I also removed the radiator. Normally you wouldn't have to do that but it was already out due to the development of another article. Refer to removing the radiator article for help in that regard.

Also, the distributor should be set at top dead center (TDC) and marked. This is needed when you put everything back. The distributor was also removed earlier. Hence, you can refer to that article if you need assistance.

The valve cover will have to be removed as well. In order to do that you will have to remove the air box. Refer to the valve cover removal article for help on how to do that project.

After the chain guide rails, the chain tensioner, and the timing chain sprocket on the right side have been removed, it is now time to change the chain tensioner rail.

The tensioner rail is held in place by bearing bolts. These devilish devices provide hours of frustration if not properly dealt with. There are several ways in which they can be removed. The easiest way is to use a tool offered up by Pelican Parts called a rail pin puller guide with a 6mm extractor.

The tensioner rail can be found after the chain tensioner has been removed.
Figure 1

The tensioner rail can be found after the chain tensioner has been removed. Refer to the chain tensioner removal article for assistance.

There are two closing plugs located towards the bottom right side of the timing chain cover.
Figure 2

There are two closing plugs located towards the bottom right side of the timing chain cover. The top-closing plug will have to be removed to access the bearing bolt that holds the tensioner rail in place.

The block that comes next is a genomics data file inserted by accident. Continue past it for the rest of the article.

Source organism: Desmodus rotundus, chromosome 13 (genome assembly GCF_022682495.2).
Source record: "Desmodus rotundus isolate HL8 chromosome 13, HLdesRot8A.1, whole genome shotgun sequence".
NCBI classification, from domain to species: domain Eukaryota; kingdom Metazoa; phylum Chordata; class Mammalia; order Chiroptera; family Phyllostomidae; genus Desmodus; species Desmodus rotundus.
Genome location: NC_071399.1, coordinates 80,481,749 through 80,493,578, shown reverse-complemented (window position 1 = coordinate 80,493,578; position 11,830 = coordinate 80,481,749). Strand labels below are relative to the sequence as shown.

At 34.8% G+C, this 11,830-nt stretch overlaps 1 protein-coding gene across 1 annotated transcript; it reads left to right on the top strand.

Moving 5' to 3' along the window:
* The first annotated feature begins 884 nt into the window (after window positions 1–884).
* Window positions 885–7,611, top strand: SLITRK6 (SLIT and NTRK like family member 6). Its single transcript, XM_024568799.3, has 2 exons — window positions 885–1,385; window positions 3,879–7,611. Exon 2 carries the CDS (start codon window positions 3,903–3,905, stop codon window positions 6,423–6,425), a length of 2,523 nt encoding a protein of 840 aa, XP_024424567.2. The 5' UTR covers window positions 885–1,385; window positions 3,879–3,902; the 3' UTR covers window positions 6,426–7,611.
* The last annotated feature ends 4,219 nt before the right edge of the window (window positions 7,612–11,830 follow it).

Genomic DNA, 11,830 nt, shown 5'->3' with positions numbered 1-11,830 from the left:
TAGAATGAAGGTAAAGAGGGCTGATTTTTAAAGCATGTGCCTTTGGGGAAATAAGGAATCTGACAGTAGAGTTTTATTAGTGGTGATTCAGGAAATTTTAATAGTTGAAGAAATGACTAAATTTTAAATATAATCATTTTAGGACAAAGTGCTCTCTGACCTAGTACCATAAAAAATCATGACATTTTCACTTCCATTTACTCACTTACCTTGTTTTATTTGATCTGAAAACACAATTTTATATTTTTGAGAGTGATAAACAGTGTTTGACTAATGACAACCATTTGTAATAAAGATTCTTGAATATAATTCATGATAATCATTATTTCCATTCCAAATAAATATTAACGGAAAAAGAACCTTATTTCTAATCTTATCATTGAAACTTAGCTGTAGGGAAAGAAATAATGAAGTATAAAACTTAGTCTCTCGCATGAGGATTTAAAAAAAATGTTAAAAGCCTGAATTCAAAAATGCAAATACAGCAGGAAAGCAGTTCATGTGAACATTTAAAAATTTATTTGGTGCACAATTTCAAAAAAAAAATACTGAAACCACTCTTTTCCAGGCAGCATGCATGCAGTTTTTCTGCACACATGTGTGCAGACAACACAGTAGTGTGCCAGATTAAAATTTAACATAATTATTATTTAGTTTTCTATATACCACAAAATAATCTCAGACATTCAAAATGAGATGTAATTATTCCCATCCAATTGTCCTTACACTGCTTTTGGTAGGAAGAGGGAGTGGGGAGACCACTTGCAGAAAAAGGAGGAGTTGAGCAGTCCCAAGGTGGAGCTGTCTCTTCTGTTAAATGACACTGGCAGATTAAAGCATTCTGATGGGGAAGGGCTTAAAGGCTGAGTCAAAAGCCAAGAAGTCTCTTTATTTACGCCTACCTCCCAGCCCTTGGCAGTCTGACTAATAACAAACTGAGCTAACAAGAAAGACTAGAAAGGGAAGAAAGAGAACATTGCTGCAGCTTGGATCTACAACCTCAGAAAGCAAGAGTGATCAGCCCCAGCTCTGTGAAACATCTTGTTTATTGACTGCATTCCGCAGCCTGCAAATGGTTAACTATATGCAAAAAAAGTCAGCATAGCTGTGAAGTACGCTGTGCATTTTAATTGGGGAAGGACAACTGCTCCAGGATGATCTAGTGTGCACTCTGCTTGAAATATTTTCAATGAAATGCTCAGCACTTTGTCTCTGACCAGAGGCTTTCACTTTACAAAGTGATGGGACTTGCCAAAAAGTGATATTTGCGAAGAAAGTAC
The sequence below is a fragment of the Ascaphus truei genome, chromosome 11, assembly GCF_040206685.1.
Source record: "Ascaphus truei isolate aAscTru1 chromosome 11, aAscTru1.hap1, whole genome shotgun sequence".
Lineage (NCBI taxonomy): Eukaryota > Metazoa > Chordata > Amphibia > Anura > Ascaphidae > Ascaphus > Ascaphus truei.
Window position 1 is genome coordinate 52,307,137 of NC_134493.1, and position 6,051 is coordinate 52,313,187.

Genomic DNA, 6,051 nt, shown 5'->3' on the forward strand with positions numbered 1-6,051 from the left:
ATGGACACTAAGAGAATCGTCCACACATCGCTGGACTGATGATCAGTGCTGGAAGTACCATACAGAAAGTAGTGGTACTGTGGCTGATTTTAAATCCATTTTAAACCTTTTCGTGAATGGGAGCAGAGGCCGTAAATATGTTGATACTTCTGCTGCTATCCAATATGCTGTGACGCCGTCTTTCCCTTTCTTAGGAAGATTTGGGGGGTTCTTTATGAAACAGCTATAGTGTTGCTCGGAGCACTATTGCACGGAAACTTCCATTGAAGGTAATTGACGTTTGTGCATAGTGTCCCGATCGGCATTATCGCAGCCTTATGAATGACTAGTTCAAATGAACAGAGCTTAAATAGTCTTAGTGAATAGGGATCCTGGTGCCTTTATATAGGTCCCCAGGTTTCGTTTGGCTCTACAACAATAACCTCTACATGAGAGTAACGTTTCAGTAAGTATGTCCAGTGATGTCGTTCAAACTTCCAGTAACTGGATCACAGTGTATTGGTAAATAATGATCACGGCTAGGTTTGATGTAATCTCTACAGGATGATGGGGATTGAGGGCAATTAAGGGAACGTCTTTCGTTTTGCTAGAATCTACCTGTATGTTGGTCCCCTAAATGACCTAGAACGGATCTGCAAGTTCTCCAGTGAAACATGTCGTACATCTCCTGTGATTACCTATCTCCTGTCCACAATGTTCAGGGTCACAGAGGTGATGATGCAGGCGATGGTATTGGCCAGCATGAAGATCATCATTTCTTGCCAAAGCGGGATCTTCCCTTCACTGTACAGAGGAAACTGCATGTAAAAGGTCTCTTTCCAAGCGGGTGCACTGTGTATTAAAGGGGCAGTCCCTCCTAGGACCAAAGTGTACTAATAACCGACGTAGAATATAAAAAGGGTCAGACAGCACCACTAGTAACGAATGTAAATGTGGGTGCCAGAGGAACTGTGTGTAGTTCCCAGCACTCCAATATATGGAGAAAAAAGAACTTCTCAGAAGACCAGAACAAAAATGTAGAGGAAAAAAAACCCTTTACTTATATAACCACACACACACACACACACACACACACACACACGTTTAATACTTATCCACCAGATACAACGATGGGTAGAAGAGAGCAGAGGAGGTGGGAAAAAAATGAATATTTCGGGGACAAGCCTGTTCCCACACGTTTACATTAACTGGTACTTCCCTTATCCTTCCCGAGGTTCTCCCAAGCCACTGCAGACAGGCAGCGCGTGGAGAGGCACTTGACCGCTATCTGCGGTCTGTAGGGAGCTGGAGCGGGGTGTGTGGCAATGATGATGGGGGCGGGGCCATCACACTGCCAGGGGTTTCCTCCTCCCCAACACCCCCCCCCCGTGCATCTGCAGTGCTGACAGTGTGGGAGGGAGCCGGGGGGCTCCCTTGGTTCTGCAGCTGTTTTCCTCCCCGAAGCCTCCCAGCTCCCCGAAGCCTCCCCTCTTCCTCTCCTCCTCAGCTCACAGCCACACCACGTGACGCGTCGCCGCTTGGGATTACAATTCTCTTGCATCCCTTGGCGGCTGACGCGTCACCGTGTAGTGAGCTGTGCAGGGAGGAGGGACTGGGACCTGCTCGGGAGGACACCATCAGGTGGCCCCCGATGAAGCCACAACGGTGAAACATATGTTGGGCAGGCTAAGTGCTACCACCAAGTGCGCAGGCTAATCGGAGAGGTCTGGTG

Once the closing bolt is removed, a 6mm bolt is screwed into the bearing bolt.
Figure 3

Once the closing bolt is removed, a 6mm bolt is screwed into the bearing bolt. You can use a slide hammer or a stud puller, but most slide hammers will not fit due to the fact the slide is too long. I was able to find a small one but I still had to cut off 4 inches to make it work. A 6mm bolt is screwed into the bearing bolt and the slide hammer fitting fits over the bolt shaft. Slide the weight to the back creating force to pull on the bolt. While this is the method the Mercedes Benz service manual calls out, I didn't have any luck. I also noticed that I would have had to cut the slide even shorter if the radiator was still in. You run the risk of slipping off the bolt and sending the end of the slide hammer into the fins of the radiator. A better method is to use a stud puller and a 6mm bolt, with a washer as a spacer. 

I used the stud puller.
Figure 4

I used the stud puller. The stud puller has a reverse thread. The base is held in place with an open-ended wrench. I used an adjustable wrench. The socket wrench is turned clockwise to back the bolt out. It is counter intuitive. You have to make sure that the bolt that is screwed into the bearing bolt will not turn when you are backing it out or you will shear it. If you use a washer between the bolt, it will reduce the chances of the bolt shearing. If I was to going to do this job again, I would use the Rail Pin Puller guide with 6mm extractor pin Pelican Part # TOL-M0044-SIR. Once the bearing bolt is free it can be unscrewed from the bolt. 

Once the bearing bolt is removed, the tensioning rail can be slipped out.
Figure 5

Once the bearing bolt is removed, the tensioning rail can be slipped out. Installation is the opposite of removal.